Sunday, September 26, 2010

We Won't Know The Truth, We Won't Be Free, And Neither Will Our Speech [Anthony McCarthy]

When there is a serious problem with a basic assumption in our politics and society which comes to pervade our thinking about many issues, then that basic assumption has to be taken out and looked at very hard. If that assumption is intrinsically flawed or if its application is, then it has to be changed or the problems generated by it flourish. I think there is no more obviously dangerous flaw in a basic assumption than the one that we went over here at length during the long series of discussions of pornography earlier this year. That problem will be all too obvious in the ads on TV and the radio before November, they will likely be seen in the result of the election and will spread with the incoming congress.

The conservatives on the Supreme Court are using the classical language of free speech absolutism in a bald attack on the foundations of self-government. It's an attack that became obvious in Buckley v Valeo, a decision that should be as infamous as Dred Scott or Plessey but which has gained less attention due to its use of the language of civil rights. The equally dangerous Citizens United ruling of this year does the same thing. It is an attack on the actual foundations of democracy, the right of The People to be accurately informed so that they can then elect a government which will serve their interests, and an attack made in the language of free speech. These are the same people who handed George W. Bush the presidency as a result of a clearly corrupted election in a state governed by his brother. And during this congress it was remarkable to see the far right of the Republican Party, the Bible Belt caucus of the party attacking Democrats in language that used to be the reserve of those championing Screw and Hustler magazine. That level of hypocrisy always masks some seriously bad intentions.

In discussing this on blogs of the left, repeatedly pointing out the dangers that the dogma that puts speech above other rights and clearly now over even the most basic political right we have, to have a government which is the product of an informed decision by voters, it's been clear that the slogans and lore of free speech are a big problem. Sometimes it feels like you must have suddenly lost your powers of articulation.

I don't know if somewhere in the bowels of the Federalist Society they figured it out, that the left having this issue so badly backwards was a golden opportunity for them to attack that democracy which is the enemy of plutocrats in all ages but they might as well have. Speech is the servant of The Peoples' right to have accurate information, it is only an important right in so far as it delivers the truth which our need to make decisions in our personal lives and to make choices in governing our communities and countries. The reason that slaves were barred from learning to read wasn't because their enslavers were afraid they were going to read smutty stories, it was to prevent them from being free. Substituting skillfully devised lies and distractions in order to sell lies to an electorally effective majority is just doing the same thing by different means.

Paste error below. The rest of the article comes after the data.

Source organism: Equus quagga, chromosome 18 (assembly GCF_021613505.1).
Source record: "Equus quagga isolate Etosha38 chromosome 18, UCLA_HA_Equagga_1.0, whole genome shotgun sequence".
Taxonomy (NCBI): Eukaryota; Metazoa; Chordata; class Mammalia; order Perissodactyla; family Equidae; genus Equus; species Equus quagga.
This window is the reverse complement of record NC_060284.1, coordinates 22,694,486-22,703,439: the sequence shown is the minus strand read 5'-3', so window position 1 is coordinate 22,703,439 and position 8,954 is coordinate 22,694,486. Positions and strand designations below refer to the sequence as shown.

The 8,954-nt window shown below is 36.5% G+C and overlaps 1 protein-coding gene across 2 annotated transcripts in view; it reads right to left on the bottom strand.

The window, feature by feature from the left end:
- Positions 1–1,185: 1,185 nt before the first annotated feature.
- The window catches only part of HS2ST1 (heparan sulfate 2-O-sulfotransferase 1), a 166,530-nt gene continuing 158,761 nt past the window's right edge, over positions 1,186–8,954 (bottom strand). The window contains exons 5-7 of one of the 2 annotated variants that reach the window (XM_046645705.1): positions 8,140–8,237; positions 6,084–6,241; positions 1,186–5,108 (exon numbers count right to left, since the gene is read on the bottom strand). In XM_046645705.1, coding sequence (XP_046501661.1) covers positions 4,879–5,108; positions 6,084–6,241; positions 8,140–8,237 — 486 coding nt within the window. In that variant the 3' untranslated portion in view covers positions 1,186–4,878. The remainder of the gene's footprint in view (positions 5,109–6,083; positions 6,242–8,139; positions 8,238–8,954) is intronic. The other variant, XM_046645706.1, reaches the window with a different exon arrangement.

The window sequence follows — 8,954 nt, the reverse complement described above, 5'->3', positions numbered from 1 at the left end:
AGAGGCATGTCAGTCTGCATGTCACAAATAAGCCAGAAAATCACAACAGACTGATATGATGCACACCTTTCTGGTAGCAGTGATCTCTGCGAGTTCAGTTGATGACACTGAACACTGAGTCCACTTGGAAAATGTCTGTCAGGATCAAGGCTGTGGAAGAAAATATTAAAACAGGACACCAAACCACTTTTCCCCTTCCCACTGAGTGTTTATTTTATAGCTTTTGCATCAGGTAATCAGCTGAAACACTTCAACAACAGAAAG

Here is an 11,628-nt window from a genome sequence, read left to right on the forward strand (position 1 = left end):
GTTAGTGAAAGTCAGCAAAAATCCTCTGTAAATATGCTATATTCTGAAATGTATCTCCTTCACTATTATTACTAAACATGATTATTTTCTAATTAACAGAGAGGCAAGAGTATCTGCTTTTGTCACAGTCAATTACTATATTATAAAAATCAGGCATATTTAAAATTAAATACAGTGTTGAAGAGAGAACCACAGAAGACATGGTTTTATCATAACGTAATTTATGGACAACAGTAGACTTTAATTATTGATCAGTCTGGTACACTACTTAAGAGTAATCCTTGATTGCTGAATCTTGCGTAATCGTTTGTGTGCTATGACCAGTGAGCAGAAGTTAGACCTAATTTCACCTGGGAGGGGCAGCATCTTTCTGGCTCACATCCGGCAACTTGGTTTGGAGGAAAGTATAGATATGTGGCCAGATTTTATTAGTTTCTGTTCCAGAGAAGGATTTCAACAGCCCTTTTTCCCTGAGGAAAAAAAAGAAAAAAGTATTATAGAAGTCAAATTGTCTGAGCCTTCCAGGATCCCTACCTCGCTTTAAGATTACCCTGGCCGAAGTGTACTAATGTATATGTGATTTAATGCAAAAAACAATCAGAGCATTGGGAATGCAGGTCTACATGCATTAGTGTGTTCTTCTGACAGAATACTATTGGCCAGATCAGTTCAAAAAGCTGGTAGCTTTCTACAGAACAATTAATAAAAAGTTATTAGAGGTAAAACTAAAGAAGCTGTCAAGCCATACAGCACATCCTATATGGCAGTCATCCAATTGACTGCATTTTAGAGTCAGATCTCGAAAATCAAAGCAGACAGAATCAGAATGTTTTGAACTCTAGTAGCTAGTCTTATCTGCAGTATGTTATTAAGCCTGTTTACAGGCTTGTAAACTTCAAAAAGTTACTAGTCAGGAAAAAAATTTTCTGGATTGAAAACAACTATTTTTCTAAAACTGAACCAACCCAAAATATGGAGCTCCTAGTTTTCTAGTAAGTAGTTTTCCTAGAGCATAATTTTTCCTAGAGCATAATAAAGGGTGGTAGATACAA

The free speech absolutists almost always eventually get back to Jefferson, the slave holding patron saint of their dogma. Little remembered was the fact that, when he was in a position to do so, he banned David Hume's History of England from the University of Virginia because he saw, rightfully, I think, that it had a deep anti-republican bias. He was afraid that it would damage the quasi-republic that was developing in the United States and took the action he was able to suppress it. In letters to several people he railed against its pernicious potentials and promoted an alternative, partial cribbing, of Hume's history which promoted government by The People. Clearly he put that right above the rights that Hume's history held. In looking around, I've noticed that Hume's Hisotry seems to be popular with a certain segment of the neo-federalist” right here. I don't think its a manifestation of quaint anglophilia that leads them to it.

In so far as politics is concerned, free speech is a utility, it's there to make self-government possible. People who don't know the truth won't be free, That is as close to a law of nature as you can come in democratic politics. That is its most important public function. Other than that, the constitutional protection of speech is, undoubtedly, useful in preventing harassment by an oppressive government. But today free speech is being used as a means of attacking self-government and the only alternative to self-government is an oppressive government. And with that despotism will end free speech except that speech which serves those with the actual control of the government.

Self-government isn't something that you can sell like you can a movie or book or magazine article, the sellers of which are among those who automatically use the language of free speech without consideration of its place in the real guarantee of freedom, a public which makes decisions out of the truth instead of false propaganda. Since it's people in the business of getting paid for producing stuff in the form of speech, that's where almost all of its advocacy begins and stops. It's way, way past time that our scribbling classes got serious about free speech in light of how the far right has adopted it since the 1970s. If they can't come up with the language to protect its most important function then their decidedly less important use of it will be lost. And that protection won't come in the slogans of absolutism but in the far less gratifyingly simple and bracing reality of political life.